‘The King’ left an im­print on Mary­land’s golf com­mu­nity

Baltimore Sun - - SPORTS - By Don Markus

Allen Wronowski’s birth­day was ap­proach­ing and his fa­ther knew ex­actly what to get the Bal­ti­more teenager who as­pired to be a golf pro­fes­sional: tick­ets to an up­com­ing ex­hi­bi­tion and clinic with the game’s two big­gest stars.

Arnold Palmer and Jack Nick­laus came to Pine Ridge Golf Course on a hot Au­gust day in 1972 to raise money for the Golfers’ Char­i­ta­ble As­so­ci­a­tion, a lo­cal or­ga­ni­za­tion.

“The place was packed…there were over 1,000 peo­ple,” Wronowski re­called Mon­day, the day af­ter the Palmer died at age 87. “Ev­ery­body was just awed.”

The ex­hi­bi­tion it­self took more than four hours, largely due to Palmer’s con­nec­tion to his fans.

“Just like all the com­men­tary [af­ter his death], he was walk­ing, smil­ing at the crowd, sign­ing any au­to­graph any­body asked for. He was so charis­matic,” Wronowski said. “He did a lot for the game and the area.”

Wronowski said that as big a star as Nick­laus had be­come, Palmer’s long­time ri­val was mainly a wing­man at Pine Ridge that sum­mer af­ter­noon.

“Jack was OK, he was some­what per­son­able, but Arnold just lit it up. You knew that Arnold was there more than Jack,” said Wronowski, who would even­tu­ally be­come direc­tor of golf at Hil­len­dale Golf Club for more than three decades and, more re­cently, the pres­i­dent of the PGA of Amer­ica.

Palmer, “The King,” had a thing for Bal­ti­more. At 23 he notched his third pro­fes­sional win in the 1956 East­ern In­vi­ta­tional Open at Mount Pleas­ant. His last pub­lic ap­pear­ance in the city is be­lieved to be five years ago for a Mary­land Spe­cial Olympics fundraiser at Martin’s West.

“I love Bal­ti­more,” Palmer said in an in­ter­view with the Bal­ti­more Sun prior to a 2011 event called “The 19th hole: An In­ti­mate Evening with Arnold Palmer and Jim Nantz” that raised money for the Spe­cial Olympics. “I think it’s one of the great cities in Amer­ica. I’m big on the seafood.”

Ac­cord­ing to lo­cal pub­lic re­la­tions ex­ec­u­tive David Nevins, Bal­ti­more was also the birth­place of one of Amer­ica’s fa­vorite soft drinks – the iced teale­mon­ade combo named af­ter the le­gendary golfer. Ver­sions of the drink’s ori­gin vary though, with Palmer say­ing on his web­site and in an ESPN doc­u­men­tary that he and his wife cre­ated the drink at home, and that he once re­quested the mix in Palm Springs, Calif., and a nearby woman asked for “an Arnold Palmer.”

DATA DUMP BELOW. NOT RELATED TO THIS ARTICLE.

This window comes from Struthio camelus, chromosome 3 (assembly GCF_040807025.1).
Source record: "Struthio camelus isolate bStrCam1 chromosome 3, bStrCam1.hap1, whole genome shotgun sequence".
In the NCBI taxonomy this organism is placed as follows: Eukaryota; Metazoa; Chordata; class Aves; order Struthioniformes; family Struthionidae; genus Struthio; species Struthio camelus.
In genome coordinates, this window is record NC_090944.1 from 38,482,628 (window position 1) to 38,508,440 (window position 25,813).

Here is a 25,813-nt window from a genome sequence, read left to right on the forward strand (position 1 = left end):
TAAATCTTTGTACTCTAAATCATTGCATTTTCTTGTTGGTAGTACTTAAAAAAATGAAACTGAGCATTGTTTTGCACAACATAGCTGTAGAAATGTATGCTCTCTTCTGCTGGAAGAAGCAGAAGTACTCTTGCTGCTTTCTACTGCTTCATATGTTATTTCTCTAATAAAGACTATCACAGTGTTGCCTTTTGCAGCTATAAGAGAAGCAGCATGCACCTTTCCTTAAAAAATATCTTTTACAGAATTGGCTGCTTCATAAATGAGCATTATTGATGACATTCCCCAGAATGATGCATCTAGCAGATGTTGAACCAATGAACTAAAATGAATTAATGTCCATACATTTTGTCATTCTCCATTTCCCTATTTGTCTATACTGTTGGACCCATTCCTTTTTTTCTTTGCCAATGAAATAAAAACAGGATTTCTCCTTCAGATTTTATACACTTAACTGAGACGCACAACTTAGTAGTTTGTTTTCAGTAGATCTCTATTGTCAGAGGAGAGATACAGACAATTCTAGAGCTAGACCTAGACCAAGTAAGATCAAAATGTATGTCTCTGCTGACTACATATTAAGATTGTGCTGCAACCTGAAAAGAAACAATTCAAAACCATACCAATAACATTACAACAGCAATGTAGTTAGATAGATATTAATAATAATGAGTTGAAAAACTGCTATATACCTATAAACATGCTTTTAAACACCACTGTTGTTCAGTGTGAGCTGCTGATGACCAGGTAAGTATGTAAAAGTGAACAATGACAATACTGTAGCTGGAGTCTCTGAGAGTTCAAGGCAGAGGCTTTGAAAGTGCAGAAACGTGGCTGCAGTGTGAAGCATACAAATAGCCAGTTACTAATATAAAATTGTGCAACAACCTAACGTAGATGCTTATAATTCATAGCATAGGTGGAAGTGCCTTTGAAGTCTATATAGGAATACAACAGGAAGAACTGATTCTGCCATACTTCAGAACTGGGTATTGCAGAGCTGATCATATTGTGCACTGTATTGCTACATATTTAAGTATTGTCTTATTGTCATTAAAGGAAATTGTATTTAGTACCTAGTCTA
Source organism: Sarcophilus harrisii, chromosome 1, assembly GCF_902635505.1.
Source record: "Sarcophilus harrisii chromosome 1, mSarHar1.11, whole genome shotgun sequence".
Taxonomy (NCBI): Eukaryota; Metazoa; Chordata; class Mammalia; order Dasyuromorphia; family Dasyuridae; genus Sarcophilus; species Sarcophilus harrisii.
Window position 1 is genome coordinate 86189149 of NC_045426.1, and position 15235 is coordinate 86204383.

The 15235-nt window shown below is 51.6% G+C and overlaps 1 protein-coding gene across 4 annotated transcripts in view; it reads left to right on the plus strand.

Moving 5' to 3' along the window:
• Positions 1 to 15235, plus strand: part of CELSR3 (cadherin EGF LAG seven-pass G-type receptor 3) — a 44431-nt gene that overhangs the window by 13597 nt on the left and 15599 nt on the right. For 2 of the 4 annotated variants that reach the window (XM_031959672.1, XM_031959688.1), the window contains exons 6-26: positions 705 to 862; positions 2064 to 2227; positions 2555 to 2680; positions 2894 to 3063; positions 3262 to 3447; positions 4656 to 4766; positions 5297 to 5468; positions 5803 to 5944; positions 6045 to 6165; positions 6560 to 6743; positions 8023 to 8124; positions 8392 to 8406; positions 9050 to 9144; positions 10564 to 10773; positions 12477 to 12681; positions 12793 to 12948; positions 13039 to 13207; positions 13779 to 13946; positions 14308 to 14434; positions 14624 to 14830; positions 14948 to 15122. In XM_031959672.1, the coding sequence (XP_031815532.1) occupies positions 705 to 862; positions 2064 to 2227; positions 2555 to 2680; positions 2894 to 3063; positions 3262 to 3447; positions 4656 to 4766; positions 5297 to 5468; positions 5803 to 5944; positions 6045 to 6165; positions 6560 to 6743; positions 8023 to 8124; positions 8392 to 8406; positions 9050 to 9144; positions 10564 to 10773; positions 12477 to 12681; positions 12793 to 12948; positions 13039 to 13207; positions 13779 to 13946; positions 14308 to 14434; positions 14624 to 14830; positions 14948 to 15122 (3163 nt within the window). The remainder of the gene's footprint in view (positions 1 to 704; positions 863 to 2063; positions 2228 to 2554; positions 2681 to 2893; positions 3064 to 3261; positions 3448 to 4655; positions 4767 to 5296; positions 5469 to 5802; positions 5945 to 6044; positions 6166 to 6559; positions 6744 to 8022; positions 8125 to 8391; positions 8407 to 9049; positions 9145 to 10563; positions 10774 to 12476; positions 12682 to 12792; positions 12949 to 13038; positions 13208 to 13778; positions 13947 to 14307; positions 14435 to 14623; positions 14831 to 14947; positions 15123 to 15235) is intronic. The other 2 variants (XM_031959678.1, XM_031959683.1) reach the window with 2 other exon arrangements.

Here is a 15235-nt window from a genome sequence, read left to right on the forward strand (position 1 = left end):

Nevins, how­ever, said Palmer told him first­hand that it hap­pened dur­ing a cel­e­bra­tory lunch he had with fel­low pro Doug Ford af­ter win­ning the tour­na­ment at Mount Pleas­ant.

“When he won the tour­na­ment that morn­ing, he and Doug Ford went to a lo­cal pub and they each asked for an iced tea.” Nevins said Mon­day. “The wait­ress had two pitch­ers and she pours Doug’s first and then she pours Arnie’s, and as half his glass filled, she emp­tied the pitcher.”

Palmer, as the story goes, asked the wait­ress what was in the other pitcher.

“She said, ‘That’s le­mon­ade,’ and he said, ‘That sounds good, just fill the glass up with le­mon­ade’, which she did,” Nevins said. “The peo­ple at the next ta­ble said to him, ‘Aren’t you Arnold Palmer, didn’t you just win the golf tour­na­ment?’” Palmer in­tro­duced him­self and Ford. “She asked what he was drink­ing, and he said, ‘Half iced tea and half le­mon­ade,’ and she said ‘That sounds, great, what do you call it?’ ” Nevins said. “Arnie said, ‘It doesn’t have a name, it’s just that she ran out of iced tea when she was pour­ing it.’ The woman said, ‘I’m go­ing to or­der the same thing and call it “The Arnold Palmer.’ ” From that day on, it caught fire.”

Palmer was so pop­u­lar that even a drink named af­ter him has its own folk tales.

Though the story of the drink’s name has been mud­dled over the years, the one about Palmer’s vic­tory in Bal­ti­more has only one ver­sion. Grow­ing up in the North­wood neigh­bor­hood where Mount Pleas­ant is lo­cated, Gregg Tay­lor had heard sto­ries about Palmer win­ning there 60 years ago af­ter hit­ting his first tee shot went out of bounds onto Hillen Road.